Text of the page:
Large dogs are patient
Courtesy Andy Seliverstoff/Revodana Publishing With great size comes great security, and that means large dogs are content and cool-headed. “Many big dogs tend to feel secure in their own position in the world—literally and figuratively—and they often don’t feel as compelled to prove themselves,” says Denise Flaim, a dog lover, breeder and the publisher of Little Kids and Their Big Dogs. “If they really wanted to, big dogs could be pretty fearsome bullies. But most abide by the philosophy that just because you can, doesn’t mean you should, and they know you don’t have to throw your weight around to be respected,” Flaim says. “Oftentimes, quiet dignity does just fine.” (These are the 50 secrets your pet wishes you knew.)
Most large-breed dogs don’t need as much exercise as you think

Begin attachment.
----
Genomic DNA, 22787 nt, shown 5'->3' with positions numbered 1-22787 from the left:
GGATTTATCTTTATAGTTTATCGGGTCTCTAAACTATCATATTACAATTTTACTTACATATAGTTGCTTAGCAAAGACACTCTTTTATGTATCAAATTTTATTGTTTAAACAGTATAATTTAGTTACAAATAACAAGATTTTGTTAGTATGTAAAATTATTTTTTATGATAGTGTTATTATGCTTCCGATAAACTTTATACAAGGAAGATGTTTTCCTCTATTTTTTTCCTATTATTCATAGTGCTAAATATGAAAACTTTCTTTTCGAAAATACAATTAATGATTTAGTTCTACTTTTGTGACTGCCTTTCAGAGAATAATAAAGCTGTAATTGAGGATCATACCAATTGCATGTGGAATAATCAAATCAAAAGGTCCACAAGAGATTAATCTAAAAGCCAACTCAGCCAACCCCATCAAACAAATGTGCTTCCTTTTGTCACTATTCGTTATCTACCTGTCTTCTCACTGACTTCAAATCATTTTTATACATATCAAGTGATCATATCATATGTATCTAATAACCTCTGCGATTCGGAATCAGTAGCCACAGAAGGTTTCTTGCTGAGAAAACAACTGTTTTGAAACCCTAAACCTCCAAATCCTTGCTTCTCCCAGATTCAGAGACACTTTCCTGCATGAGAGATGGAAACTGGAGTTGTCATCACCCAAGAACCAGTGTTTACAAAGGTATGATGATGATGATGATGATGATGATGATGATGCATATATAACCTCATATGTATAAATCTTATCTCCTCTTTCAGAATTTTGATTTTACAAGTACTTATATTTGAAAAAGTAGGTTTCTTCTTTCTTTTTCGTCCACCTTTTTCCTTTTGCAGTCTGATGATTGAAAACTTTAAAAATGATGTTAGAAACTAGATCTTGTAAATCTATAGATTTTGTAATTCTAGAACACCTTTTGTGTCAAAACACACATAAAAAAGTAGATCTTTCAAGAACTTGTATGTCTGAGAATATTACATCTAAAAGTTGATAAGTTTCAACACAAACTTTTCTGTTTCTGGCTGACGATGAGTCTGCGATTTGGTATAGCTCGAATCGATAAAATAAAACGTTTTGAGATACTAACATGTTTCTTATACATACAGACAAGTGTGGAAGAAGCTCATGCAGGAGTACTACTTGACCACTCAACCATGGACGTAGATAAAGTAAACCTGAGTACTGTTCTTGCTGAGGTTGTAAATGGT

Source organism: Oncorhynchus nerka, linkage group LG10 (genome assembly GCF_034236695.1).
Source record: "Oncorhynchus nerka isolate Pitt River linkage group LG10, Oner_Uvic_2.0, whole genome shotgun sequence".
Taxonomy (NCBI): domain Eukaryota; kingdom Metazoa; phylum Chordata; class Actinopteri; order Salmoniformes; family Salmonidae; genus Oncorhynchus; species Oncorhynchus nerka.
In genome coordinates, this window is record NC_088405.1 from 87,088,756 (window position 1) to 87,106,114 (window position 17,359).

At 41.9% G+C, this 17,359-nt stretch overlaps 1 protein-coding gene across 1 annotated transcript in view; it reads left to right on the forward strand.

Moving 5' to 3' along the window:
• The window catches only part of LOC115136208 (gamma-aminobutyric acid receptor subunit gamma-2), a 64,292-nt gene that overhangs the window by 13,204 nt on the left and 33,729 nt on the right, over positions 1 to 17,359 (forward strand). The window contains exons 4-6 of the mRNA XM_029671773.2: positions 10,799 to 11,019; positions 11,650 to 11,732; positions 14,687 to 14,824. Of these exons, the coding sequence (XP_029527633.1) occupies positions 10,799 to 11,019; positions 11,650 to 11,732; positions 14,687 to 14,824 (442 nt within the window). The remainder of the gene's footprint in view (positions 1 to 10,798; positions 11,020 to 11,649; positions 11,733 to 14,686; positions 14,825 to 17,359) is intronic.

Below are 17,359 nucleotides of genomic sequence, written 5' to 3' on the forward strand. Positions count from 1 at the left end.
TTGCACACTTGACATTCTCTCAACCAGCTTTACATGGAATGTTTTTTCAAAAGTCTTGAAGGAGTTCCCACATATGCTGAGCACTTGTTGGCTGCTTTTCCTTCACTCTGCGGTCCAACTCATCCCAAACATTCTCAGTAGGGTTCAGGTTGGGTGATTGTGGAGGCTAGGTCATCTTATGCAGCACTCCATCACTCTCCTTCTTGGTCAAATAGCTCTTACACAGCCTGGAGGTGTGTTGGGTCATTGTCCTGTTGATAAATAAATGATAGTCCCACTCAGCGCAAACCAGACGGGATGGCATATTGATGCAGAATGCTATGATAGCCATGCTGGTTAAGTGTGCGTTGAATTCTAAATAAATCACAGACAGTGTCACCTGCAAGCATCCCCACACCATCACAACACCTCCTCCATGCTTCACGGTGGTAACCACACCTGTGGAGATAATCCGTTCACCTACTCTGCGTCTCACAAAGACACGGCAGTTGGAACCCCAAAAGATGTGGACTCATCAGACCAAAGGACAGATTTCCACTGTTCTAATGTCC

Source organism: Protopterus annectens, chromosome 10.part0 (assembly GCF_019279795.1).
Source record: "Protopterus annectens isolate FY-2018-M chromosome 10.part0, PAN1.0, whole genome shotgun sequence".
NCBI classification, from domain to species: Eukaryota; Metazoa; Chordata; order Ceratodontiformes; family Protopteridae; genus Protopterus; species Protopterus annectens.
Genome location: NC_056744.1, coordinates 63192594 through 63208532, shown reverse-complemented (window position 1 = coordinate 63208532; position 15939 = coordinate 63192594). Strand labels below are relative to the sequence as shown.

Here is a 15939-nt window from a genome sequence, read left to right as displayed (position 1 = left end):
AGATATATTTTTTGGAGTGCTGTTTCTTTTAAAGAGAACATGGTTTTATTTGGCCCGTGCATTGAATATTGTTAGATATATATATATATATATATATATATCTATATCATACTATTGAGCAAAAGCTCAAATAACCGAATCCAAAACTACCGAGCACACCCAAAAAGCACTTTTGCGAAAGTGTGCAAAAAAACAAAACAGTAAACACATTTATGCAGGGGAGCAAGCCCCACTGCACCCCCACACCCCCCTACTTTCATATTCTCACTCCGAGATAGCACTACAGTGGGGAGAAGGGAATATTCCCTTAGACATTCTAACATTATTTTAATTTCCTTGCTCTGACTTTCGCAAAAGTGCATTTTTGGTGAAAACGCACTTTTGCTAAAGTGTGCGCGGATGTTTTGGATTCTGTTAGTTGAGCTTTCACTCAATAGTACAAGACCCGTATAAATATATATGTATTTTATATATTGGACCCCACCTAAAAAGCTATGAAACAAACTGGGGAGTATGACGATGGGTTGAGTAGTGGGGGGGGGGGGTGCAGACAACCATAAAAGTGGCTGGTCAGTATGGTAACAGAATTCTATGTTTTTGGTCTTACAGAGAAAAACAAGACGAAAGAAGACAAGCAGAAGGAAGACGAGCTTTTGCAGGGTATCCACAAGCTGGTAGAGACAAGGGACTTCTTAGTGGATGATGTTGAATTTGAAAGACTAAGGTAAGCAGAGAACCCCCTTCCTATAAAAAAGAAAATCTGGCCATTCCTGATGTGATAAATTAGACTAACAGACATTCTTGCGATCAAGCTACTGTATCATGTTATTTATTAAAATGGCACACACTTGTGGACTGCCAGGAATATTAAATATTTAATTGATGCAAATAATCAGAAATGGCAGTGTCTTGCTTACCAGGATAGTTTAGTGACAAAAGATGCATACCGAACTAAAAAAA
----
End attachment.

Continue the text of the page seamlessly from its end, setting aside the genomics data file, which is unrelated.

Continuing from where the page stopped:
Courtesy Andy Seliverstoff/Revodana Publishing Many large and extra-large dogs, such as Great Danes, were bred to be guard dogs, which requires a whole lot of sitting around. Smaller dogs, on the other hand, may be hard-wired to move (a lot). “Size doesn’t correlate to energy level. I own and breed Rhodesian Ridgebacks, for example, and as long as they get a nice long walk and some mental stimulation during the day, most adults are happy to lounge around in the house or apartment,” says Denise Flaim. “Other breeds, like many herding or retrieving dogs, are smaller, but require way more exercise to burn off their energy.” The exception: puppies. Any puppy, no matter its breed or size, is usually in what Flaim calls “the zoomy stage” until it hits at least 18 months to two years old. But gangly, still-growing-into-their-limbs, large-breed pups shouldn’t be over-exercised, or they run the risk of injury.